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What are the major centers of Shia Islam?

What are the major centers of Shia Islam?

The two leading centers of Shia learning in the modern world are Najaf, in southern Iraq, and Qom, in northern Iran. As the site of the tomb of Imam Ali, Najaf was for centuries the center of Shia learning in the Middle East.

Where do Shia go for pilgrimage?

Mecca is the only pilgrimage site officially accepted by all Muslims, but Iran and Iraq are home to a number of sites considered holy to the Shia faithful: Hussein was buried at Karbala, for example, and the tomb of Ali is in nearby Najaf.

Who is the leader of the Shia?

They believe God chose Ali to be Muhammad’s successor, infallible, the first caliph (khalifah, head of state) of Islam. The Shia believe that Muhammad designated Ali as his successor by God’s command (Eid Al Ghadir).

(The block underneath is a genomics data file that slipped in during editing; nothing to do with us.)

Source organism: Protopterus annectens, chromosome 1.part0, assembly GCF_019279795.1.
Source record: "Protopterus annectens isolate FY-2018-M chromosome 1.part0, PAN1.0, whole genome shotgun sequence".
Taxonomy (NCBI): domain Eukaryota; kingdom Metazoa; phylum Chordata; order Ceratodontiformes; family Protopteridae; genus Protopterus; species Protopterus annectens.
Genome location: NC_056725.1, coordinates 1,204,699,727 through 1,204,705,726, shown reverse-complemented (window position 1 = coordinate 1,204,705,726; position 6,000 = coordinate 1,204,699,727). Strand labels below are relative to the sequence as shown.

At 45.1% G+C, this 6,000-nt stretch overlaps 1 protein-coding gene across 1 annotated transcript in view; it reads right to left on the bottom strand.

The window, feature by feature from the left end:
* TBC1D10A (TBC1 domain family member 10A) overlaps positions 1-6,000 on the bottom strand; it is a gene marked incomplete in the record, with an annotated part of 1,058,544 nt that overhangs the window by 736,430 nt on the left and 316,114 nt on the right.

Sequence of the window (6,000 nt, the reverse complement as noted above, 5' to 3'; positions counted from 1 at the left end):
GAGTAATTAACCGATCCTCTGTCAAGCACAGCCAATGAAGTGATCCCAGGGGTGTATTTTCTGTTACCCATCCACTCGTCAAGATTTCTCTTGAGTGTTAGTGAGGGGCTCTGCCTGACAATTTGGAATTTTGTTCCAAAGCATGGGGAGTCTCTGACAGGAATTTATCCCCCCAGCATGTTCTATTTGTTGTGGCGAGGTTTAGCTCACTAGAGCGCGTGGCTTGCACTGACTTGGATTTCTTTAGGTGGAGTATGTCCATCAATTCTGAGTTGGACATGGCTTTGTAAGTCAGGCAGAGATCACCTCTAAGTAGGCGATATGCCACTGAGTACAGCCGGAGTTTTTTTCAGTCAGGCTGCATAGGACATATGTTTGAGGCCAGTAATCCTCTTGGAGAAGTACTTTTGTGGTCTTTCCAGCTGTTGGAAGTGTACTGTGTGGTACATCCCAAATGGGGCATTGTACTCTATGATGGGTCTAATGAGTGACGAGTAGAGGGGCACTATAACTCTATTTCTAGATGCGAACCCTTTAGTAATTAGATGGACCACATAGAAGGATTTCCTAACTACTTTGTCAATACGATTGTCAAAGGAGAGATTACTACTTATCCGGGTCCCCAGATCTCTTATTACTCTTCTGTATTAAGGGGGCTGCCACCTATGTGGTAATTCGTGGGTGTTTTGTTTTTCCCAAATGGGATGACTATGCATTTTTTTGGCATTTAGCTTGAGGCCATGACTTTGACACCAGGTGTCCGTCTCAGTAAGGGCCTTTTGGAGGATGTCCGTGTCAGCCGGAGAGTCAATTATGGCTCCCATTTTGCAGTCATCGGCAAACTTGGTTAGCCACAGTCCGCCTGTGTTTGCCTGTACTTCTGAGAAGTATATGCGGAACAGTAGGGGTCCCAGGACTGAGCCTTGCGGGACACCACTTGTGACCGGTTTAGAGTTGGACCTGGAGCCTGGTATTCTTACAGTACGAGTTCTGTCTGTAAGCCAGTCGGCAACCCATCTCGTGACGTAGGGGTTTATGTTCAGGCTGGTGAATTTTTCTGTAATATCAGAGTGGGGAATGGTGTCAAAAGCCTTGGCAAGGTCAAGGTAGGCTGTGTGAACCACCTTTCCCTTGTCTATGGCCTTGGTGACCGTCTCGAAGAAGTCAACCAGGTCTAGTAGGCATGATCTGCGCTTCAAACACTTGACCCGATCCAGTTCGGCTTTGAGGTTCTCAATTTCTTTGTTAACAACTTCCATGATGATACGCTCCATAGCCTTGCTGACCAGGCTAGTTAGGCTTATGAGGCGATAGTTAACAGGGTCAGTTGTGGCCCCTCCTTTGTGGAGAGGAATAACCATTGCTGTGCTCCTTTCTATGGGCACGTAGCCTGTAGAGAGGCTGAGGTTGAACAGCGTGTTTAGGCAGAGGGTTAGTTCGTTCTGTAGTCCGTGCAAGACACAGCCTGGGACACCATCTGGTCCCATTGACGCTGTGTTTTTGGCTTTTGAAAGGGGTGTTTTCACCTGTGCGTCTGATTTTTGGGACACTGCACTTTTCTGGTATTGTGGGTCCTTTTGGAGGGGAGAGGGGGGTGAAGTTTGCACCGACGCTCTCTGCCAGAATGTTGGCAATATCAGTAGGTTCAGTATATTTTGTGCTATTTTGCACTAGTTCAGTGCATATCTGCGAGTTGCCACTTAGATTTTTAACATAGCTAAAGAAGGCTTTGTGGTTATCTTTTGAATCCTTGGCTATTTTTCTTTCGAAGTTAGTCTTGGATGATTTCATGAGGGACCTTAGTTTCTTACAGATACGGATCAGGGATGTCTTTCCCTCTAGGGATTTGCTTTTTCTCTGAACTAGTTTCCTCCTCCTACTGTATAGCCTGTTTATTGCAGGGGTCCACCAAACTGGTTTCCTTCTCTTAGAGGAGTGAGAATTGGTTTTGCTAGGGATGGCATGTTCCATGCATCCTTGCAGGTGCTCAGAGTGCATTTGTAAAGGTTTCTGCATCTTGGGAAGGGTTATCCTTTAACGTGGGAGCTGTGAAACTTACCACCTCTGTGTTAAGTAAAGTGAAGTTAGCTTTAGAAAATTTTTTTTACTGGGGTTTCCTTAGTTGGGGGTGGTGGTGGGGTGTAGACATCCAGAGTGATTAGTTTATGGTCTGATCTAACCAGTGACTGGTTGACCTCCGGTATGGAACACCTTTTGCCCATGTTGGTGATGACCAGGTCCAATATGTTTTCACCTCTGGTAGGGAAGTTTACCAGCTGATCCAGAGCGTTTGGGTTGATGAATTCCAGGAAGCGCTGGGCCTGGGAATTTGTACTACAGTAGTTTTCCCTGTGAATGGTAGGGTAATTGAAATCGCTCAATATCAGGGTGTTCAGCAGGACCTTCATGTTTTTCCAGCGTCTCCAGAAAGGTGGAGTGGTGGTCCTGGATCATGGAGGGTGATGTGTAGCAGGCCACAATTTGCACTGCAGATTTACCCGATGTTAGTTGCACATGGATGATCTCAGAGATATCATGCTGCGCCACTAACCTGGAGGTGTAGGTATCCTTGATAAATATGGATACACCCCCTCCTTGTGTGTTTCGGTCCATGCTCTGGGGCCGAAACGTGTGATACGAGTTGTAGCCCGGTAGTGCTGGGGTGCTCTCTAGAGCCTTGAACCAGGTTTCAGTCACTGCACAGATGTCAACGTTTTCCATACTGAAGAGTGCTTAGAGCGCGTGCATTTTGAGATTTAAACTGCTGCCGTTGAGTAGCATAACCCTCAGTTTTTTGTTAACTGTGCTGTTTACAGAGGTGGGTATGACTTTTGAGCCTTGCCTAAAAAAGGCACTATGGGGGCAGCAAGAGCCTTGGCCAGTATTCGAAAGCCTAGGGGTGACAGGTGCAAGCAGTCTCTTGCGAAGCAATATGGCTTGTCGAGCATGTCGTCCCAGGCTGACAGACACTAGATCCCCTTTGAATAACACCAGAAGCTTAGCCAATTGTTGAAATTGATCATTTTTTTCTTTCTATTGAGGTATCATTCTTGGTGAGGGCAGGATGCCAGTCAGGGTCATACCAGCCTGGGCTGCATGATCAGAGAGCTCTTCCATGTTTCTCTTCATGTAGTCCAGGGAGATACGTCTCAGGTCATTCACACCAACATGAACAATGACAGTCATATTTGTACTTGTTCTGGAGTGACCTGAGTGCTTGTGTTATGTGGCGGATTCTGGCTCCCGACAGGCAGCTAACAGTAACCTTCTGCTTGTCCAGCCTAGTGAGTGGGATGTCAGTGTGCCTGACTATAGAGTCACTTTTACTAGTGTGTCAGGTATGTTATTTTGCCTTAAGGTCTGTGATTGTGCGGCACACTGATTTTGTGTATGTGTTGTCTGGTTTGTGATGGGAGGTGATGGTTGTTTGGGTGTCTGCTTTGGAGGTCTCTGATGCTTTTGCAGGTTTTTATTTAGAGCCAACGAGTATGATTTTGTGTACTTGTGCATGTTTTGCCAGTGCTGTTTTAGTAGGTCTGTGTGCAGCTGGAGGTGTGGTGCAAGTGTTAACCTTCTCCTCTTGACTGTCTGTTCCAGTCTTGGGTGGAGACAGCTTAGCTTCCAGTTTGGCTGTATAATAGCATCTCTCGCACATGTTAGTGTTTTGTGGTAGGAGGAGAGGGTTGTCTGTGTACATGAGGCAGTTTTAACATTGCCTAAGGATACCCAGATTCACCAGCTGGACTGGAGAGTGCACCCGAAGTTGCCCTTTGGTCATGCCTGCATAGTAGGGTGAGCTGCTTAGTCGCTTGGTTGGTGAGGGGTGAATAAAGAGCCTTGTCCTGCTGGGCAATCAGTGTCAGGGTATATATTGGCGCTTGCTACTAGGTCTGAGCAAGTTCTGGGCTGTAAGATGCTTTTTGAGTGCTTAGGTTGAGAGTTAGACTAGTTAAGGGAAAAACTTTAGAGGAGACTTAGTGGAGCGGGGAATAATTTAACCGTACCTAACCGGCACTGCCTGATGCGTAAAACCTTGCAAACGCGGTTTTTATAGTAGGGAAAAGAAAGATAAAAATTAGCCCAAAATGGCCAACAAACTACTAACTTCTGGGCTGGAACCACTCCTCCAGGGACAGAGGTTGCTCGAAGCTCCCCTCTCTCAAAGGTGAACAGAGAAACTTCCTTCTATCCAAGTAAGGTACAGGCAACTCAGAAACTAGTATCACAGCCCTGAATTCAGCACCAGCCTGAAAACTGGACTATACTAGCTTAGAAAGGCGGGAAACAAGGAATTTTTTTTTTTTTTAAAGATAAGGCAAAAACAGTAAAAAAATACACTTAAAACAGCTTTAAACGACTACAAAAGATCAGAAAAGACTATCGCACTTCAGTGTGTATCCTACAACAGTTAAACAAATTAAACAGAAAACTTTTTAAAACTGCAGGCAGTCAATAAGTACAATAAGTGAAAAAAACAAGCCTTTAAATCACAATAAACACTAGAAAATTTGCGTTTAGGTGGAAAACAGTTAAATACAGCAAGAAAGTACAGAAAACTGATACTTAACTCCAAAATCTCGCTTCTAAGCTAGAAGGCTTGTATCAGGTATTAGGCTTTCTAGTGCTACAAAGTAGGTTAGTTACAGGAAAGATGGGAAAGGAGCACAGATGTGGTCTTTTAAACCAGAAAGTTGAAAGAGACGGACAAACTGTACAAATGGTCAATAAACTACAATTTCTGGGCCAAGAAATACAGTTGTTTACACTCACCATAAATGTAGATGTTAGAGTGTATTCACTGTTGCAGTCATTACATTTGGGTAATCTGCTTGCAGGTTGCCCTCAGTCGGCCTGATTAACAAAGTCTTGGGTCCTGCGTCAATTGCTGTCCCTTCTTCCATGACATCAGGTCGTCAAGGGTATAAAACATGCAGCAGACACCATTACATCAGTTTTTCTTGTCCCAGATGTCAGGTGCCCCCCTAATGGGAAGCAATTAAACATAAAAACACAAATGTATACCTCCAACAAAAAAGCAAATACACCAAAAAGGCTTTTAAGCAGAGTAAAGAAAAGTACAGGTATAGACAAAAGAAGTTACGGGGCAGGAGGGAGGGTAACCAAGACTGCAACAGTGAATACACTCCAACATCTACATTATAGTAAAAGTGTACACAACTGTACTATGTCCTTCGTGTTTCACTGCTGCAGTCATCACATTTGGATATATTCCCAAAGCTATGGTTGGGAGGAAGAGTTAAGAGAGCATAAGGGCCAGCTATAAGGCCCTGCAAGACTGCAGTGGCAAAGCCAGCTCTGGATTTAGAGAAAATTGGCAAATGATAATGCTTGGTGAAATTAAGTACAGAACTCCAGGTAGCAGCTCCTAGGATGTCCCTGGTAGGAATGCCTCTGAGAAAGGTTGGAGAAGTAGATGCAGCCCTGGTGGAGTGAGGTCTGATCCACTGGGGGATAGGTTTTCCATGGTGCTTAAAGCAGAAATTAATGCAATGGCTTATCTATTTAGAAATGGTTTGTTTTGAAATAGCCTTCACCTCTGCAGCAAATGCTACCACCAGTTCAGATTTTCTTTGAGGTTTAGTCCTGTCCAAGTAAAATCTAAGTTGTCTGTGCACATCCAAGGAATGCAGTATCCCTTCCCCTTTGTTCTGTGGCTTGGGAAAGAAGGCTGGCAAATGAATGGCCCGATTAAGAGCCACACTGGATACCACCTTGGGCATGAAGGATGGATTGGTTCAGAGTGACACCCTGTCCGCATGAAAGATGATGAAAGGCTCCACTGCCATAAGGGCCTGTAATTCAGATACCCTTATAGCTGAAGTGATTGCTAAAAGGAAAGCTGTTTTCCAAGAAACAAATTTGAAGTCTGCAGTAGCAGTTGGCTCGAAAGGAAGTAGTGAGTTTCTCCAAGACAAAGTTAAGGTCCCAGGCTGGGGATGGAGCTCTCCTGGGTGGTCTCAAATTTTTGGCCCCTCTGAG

Which is the most holy site for Shia Muslims?

Shia Muslims consider sites associated with Muhammad, his family members ( Ahl al-Bayt ), Shia Imams and their family members to be holy. After the four holy cities of Islam ( Mecca, Medina, Jerusalem and Damascus ), Najaf, Karbala and Qom are the most revered by Shias. Kaaba (Arabic: The Cube) is the most sacred site in Islam.

Where are the four holiest sites in Islam?

The four holiest sites in Islam are Mecca, Medina, Jerusalem and Damascus. The two holiest sites of Mecca and Medina in Saudi Arabia are directly mentioned or referred to in the Quran.

Where are the tombs of Shia imams located?

The Sayyidah Ruqayya Mosque in Damascus, Syria contains the tomb of Sukayna bint Husayn, the youngest daughter of Hussein ibn Ali, often referred to by her title: “Ruqayya” . The Al-Kadhimiya Mosque in Baghdad, Iraq contains the tombs of Musa al-Kadhim, seventh Shia Imam and Muhammad al-Taqi, ninth Shia Imam.

What’s the percentage of Shia Muslims in Iraq?

63.7% of the Iraq’s national population is made up of Shia Muslims. The sect accounts for 63% of all Muslims in Iraq. The country is home to some of the Shia common pilgrimage sites and holy cities including Najaf, the tomb of Ali ibn Abi Talib, Muhammad’s successor and Karbala, the tomb of Husayn ibn Ali, Muhammad’s grandson.

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